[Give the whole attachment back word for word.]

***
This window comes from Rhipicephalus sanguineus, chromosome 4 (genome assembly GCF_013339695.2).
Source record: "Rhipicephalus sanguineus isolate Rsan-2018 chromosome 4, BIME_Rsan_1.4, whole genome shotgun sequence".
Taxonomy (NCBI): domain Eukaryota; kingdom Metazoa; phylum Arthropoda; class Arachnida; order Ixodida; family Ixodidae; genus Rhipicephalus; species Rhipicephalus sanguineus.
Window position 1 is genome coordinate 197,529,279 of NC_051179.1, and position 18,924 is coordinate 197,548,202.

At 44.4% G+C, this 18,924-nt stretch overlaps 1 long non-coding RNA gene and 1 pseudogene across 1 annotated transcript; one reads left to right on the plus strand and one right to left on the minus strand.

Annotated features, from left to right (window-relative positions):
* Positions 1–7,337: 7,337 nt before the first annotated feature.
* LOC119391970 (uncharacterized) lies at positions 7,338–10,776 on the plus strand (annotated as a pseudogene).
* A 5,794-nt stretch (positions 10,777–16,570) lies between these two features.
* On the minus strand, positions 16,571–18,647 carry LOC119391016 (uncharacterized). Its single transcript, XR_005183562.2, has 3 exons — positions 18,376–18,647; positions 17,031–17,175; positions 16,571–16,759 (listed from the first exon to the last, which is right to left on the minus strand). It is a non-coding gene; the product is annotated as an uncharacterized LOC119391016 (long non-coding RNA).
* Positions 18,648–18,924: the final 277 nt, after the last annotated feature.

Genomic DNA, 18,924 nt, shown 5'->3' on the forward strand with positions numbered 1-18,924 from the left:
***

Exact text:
This window comes from Rhipicephalus sanguineus, chromosome 4 (genome assembly GCF_013339695.2).
Source record: "Rhipicephalus sanguineus isolate Rsan-2018 chromosome 4, BIME_Rsan_1.4, whole genome shotgun sequence".
Taxonomy (NCBI): domain Eukaryota; kingdom Metazoa; phylum Arthropoda; class Arachnida; order Ixodida; family Ixodidae; genus Rhipicephalus; species Rhipicephalus sanguineus.
Window position 1 is genome coordinate 197,529,279 of NC_051179.1, and position 18,924 is coordinate 197,548,202.

At 44.4% G+C, this 18,924-nt stretch overlaps 1 long non-coding RNA gene and 1 pseudogene across 1 annotated transcript; one reads left to right on the plus strand and one right to left on the minus strand.

Annotated features, from left to right (window-relative positions):
* Positions 1–7,337: 7,337 nt before the first annotated feature.
* LOC119391970 (uncharacterized) lies at positions 7,338–10,776 on the plus strand (annotated as a pseudogene).
* A 5,794-nt stretch (positions 10,777–16,570) lies between these two features.
* On the minus strand, positions 16,571–18,647 carry LOC119391016 (uncharacterized). Its single transcript, XR_005183562.2, has 3 exons — positions 18,376–18,647; positions 17,031–17,175; positions 16,571–16,759 (listed from the first exon to the last, which is right to left on the minus strand). It is a non-coding gene; the product is annotated as an uncharacterized LOC119391016 (long non-coding RNA).
* Positions 18,648–18,924: the final 277 nt, after the last annotated feature.

Genomic DNA, 18,924 nt, shown 5'->3' on the forward strand with positions numbered 1-18,924 from the left: